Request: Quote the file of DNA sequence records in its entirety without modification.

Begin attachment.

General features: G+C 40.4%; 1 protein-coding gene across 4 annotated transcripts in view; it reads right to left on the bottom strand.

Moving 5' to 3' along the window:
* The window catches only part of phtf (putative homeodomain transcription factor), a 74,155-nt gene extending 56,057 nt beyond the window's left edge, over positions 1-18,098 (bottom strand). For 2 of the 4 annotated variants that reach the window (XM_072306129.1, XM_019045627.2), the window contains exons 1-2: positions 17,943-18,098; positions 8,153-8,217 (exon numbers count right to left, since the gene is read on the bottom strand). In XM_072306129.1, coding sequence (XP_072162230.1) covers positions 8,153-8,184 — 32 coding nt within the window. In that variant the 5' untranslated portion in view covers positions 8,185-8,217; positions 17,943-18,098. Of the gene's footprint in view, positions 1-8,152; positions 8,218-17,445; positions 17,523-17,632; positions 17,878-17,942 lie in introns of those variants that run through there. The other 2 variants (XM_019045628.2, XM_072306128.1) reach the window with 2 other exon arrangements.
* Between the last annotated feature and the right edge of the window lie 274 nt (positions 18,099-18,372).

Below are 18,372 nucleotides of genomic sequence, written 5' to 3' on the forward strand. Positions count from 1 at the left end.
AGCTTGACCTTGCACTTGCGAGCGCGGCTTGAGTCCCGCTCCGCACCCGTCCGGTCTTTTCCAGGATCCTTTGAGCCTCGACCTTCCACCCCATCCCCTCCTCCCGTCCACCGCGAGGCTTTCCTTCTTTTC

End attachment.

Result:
General features: G+C 40.4%; 1 protein-coding gene across 4 annotated transcripts in view; it reads right to left on the bottom strand.

Moving 5' to 3' along the window:
* The window catches only part of phtf (putative homeodomain transcription factor), a 74,155-nt gene extending 56,057 nt beyond the window's left edge, over positions 1-18,098 (bottom strand). For 2 of the 4 annotated variants that reach the window (XM_072306129.1, XM_019045627.2), the window contains exons 1-2: positions 17,943-18,098; positions 8,153-8,217 (exon numbers count right to left, since the gene is read on the bottom strand). In XM_072306129.1, coding sequence (XP_072162230.1) covers positions 8,153-8,184 — 32 coding nt within the window. In that variant the 5' untranslated portion in view covers positions 8,185-8,217; positions 17,943-18,098. Of the gene's footprint in view, positions 1-8,152; positions 8,218-17,445; positions 17,523-17,632; positions 17,878-17,942 lie in introns of those variants that run through there. The other 2 variants (XM_019045628.2, XM_072306128.1) reach the window with 2 other exon arrangements.
* Between the last annotated feature and the right edge of the window lie 274 nt (positions 18,099-18,372).

Below are 18,372 nucleotides of genomic sequence, written 5' to 3' on the forward strand. Positions count from 1 at the left end.
AGCTTGACCTTGCACTTGCGAGCGCGGCTTGAGTCCCGCTCCGCACCCGTCCGGTCTTTTCCAGGATCCTTTGAGCCTCGACCTTCCACCCCATCCCCTCCTCCCGTCCACCGCGAGGCTTTCCTTCTTTTC